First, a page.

The House of Commons’ health and social care select committee warned on Monday that superbugs will kill around ten million people per year – greater than the current annual death toll from diabetes and cancer – by 2050, unless action is taken.
Warning that “modern medicine will be lost”, MPs said Britain is already witnessing a rise in bacteria becoming resistant, attributing some 5,000 deaths per year to related illnesses.
Moreover, lawmakers scrutinized pharmaceutical companies, suggesting market forces will not naturally work toward tackling the issue as drugs firms lack the financial incentive to develop new classes of antibiotics and other lifesaving medicaments.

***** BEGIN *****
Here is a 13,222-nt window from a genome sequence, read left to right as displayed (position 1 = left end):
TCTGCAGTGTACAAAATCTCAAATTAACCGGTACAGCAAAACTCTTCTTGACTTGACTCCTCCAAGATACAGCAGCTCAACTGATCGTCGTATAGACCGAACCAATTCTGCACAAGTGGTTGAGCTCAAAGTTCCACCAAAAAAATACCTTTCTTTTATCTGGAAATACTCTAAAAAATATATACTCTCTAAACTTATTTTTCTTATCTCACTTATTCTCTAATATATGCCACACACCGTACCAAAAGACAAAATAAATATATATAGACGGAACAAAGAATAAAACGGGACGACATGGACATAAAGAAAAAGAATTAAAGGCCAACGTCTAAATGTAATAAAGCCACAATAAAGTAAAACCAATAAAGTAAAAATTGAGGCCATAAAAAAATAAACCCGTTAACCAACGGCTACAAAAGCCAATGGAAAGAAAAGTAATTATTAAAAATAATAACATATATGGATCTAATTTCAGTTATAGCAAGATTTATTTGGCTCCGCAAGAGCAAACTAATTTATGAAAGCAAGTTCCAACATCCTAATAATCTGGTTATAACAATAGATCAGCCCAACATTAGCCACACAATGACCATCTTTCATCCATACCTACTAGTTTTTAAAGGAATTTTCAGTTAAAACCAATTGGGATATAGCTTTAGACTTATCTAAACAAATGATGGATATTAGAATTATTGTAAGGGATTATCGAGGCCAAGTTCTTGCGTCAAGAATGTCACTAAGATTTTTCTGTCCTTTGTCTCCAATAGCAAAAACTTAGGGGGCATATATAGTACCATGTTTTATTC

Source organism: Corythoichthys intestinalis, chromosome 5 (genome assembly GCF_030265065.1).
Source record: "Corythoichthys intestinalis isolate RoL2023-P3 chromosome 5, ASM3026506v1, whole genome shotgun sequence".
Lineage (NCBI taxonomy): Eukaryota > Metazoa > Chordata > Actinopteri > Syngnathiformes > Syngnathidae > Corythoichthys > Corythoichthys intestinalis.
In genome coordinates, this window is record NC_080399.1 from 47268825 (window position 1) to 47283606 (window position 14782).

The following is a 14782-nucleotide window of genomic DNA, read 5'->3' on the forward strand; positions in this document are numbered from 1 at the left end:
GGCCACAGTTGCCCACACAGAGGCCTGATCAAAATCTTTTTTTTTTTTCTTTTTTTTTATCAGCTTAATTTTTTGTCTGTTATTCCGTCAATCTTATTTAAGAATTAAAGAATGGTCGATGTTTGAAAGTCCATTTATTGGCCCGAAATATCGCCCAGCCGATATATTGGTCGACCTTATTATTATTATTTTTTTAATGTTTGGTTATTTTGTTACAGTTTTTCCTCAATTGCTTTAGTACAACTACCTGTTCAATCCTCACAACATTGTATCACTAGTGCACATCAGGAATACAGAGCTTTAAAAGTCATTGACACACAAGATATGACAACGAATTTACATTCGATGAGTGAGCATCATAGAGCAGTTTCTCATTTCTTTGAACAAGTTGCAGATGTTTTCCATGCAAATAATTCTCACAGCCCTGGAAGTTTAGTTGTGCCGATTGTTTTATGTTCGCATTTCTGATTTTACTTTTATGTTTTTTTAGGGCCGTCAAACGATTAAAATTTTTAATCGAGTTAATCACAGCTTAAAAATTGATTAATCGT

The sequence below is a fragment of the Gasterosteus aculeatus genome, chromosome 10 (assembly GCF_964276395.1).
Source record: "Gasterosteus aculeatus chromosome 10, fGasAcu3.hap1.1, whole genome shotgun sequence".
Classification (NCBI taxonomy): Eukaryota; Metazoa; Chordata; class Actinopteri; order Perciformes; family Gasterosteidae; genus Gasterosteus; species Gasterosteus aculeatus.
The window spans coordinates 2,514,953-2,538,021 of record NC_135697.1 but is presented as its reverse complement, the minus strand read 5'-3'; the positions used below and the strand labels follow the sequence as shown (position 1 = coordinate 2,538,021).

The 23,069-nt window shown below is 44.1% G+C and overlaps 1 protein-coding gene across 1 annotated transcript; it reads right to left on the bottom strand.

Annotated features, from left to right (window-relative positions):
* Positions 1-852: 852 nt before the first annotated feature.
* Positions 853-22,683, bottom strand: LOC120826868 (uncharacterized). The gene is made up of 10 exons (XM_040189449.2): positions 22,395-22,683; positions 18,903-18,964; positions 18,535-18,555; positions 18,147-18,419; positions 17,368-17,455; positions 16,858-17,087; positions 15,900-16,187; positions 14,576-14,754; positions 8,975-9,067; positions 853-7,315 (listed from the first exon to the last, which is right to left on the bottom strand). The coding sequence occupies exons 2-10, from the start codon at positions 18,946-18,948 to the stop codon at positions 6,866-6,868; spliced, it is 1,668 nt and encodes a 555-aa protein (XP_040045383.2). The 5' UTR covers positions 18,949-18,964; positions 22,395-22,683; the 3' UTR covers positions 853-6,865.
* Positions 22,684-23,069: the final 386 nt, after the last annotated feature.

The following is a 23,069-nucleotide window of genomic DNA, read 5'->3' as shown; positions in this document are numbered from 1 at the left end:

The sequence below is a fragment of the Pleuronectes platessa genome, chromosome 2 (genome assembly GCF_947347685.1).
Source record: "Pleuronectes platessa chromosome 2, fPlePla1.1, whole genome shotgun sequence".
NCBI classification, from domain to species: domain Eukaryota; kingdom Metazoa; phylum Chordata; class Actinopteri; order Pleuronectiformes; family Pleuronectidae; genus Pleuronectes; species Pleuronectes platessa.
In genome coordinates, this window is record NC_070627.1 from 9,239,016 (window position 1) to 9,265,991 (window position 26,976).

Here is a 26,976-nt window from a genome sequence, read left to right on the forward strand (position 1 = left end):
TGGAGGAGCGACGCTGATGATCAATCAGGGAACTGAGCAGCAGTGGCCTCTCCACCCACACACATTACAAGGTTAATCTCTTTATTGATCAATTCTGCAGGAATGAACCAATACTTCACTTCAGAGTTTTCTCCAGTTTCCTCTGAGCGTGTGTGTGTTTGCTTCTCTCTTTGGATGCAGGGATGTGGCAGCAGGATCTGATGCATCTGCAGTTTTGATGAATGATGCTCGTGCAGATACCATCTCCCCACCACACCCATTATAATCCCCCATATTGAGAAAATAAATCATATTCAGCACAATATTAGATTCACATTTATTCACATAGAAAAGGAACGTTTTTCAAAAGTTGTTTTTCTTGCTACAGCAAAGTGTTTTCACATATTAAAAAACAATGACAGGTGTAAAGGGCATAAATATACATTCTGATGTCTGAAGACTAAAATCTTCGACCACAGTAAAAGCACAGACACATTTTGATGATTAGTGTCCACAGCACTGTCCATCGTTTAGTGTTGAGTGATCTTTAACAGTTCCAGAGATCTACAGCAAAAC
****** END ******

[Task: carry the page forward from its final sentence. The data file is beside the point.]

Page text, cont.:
The parliamentary committee advised the government to look into changing how pharmaceutical companies are compensated, and stressed the need for GPs to refrain from issuing unnecessary prescriptions as this aids superbugs by killing off non-resistant bacteria.
Additionally, MPs called for “coordinated international action”, underscoring the global threat posed by superbugs.
Experts have repeatedly warned of the grave threat superbugs pose, stressing they could undermine the modern global healthcare system.
Earlier this year, the British government earmarked some £30 million (around $39 million at the current GBP/USD exchange rate) to tackle superbugs.